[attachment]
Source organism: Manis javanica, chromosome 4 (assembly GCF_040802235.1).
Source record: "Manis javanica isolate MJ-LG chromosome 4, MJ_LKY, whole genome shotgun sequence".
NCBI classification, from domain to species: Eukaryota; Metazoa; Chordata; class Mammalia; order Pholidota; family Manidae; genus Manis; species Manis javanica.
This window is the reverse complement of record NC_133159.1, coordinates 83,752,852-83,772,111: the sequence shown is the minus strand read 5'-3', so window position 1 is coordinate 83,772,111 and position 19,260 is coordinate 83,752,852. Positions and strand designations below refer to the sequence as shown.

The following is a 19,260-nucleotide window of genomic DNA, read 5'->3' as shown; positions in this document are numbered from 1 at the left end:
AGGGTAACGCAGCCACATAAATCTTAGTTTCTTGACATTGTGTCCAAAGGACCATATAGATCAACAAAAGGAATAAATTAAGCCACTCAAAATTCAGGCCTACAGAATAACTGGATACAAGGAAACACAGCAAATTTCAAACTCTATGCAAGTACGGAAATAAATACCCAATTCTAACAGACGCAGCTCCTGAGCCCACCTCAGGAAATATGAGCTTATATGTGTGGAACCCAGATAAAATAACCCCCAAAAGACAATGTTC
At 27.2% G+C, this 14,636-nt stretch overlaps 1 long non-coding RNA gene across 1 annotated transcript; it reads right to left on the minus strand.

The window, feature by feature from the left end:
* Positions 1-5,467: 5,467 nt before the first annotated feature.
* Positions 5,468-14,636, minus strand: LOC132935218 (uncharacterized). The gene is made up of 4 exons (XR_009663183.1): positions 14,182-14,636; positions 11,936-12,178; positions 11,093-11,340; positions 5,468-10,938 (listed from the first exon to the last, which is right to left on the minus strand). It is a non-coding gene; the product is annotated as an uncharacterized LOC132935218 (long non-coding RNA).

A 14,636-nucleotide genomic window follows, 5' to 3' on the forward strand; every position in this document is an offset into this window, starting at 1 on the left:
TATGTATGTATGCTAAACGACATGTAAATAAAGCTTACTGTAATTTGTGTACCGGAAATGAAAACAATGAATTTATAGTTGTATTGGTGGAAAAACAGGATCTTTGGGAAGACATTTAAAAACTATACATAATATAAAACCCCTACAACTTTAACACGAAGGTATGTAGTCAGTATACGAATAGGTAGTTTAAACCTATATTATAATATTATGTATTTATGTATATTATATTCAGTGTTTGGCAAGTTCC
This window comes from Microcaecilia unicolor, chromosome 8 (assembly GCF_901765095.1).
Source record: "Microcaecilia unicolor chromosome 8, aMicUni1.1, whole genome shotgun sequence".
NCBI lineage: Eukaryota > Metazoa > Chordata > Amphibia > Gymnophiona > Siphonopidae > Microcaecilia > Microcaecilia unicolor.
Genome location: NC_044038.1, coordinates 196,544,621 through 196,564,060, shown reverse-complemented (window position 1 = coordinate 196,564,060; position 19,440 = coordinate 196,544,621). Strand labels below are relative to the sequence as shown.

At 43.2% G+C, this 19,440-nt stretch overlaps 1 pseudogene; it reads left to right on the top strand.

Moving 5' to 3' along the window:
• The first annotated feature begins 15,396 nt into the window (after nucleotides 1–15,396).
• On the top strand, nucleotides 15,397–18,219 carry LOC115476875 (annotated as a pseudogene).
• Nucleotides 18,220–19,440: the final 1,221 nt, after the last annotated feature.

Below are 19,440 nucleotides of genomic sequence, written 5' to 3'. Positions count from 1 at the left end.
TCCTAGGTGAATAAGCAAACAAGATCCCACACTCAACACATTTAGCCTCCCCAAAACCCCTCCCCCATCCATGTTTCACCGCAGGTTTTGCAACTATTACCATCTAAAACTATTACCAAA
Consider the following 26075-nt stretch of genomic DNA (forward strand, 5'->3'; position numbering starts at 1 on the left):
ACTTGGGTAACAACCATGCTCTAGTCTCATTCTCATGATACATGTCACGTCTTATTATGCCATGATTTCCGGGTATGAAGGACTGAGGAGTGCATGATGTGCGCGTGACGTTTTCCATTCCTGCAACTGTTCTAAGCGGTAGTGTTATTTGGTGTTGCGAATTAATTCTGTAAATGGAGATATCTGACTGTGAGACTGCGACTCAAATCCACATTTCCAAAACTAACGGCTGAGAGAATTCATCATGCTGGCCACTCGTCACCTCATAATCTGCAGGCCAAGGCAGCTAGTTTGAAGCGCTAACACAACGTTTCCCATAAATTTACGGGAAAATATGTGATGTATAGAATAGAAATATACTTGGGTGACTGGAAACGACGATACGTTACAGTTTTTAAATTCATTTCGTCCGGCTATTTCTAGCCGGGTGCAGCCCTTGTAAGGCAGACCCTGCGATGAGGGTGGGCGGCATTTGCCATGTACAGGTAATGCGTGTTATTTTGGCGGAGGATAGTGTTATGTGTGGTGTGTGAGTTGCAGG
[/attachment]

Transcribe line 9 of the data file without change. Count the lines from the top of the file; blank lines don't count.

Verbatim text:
* Positions 1-5,467: 5,467 nt before the first annotated feature.